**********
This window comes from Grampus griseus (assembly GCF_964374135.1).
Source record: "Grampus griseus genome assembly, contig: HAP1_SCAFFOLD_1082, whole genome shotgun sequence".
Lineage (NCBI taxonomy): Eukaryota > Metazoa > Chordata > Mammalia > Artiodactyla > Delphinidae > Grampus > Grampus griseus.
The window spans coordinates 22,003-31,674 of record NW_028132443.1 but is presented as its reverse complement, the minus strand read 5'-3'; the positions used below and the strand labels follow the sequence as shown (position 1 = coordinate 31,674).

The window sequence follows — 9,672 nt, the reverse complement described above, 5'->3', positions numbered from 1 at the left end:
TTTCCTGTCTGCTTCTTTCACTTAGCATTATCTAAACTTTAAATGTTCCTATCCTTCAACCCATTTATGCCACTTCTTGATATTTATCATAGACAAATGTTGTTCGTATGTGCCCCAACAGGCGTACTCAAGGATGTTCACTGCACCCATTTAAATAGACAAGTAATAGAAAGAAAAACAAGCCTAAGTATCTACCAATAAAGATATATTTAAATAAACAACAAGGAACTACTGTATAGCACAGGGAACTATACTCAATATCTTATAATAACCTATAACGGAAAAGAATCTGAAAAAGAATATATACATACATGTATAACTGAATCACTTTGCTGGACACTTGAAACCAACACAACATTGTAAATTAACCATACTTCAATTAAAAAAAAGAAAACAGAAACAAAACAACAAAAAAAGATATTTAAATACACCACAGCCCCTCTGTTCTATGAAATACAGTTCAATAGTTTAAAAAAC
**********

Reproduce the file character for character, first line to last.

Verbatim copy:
This window comes from Grampus griseus (assembly GCF_964374135.1).
Source record: "Grampus griseus genome assembly, contig: HAP1_SCAFFOLD_1082, whole genome shotgun sequence".
Lineage (NCBI taxonomy): Eukaryota > Metazoa > Chordata > Mammalia > Artiodactyla > Delphinidae > Grampus > Grampus griseus.
The window spans coordinates 22,003-31,674 of record NW_028132443.1 but is presented as its reverse complement, the minus strand read 5'-3'; the positions used below and the strand labels follow the sequence as shown (position 1 = coordinate 31,674).

The window sequence follows — 9,672 nt, the reverse complement described above, 5'->3', positions numbered from 1 at the left end:
TTTCCTGTCTGCTTCTTTCACTTAGCATTATCTAAACTTTAAATGTTCCTATCCTTCAACCCATTTATGCCACTTCTTGATATTTATCATAGACAAATGTTGTTCGTATGTGCCCCAACAGGCGTACTCAAGGATGTTCACTGCACCCATTTAAATAGACAAGTAATAGAAAGAAAAACAAGCCTAAGTATCTACCAATAAAGATATATTTAAATAAACAACAAGGAACTACTGTATAGCACAGGGAACTATACTCAATATCTTATAATAACCTATAACGGAAAAGAATCTGAAAAAGAATATATACATACATGTATAACTGAATCACTTTGCTGGACACTTGAAACCAACACAACATTGTAAATTAACCATACTTCAATTAAAAAAAAGAAAACAGAAACAAAACAACAAAAAAAGATATTTAAATACACCACAGCCCCTCTGTTCTATGAAATACAGTTCAATAGTTTAAAAAAC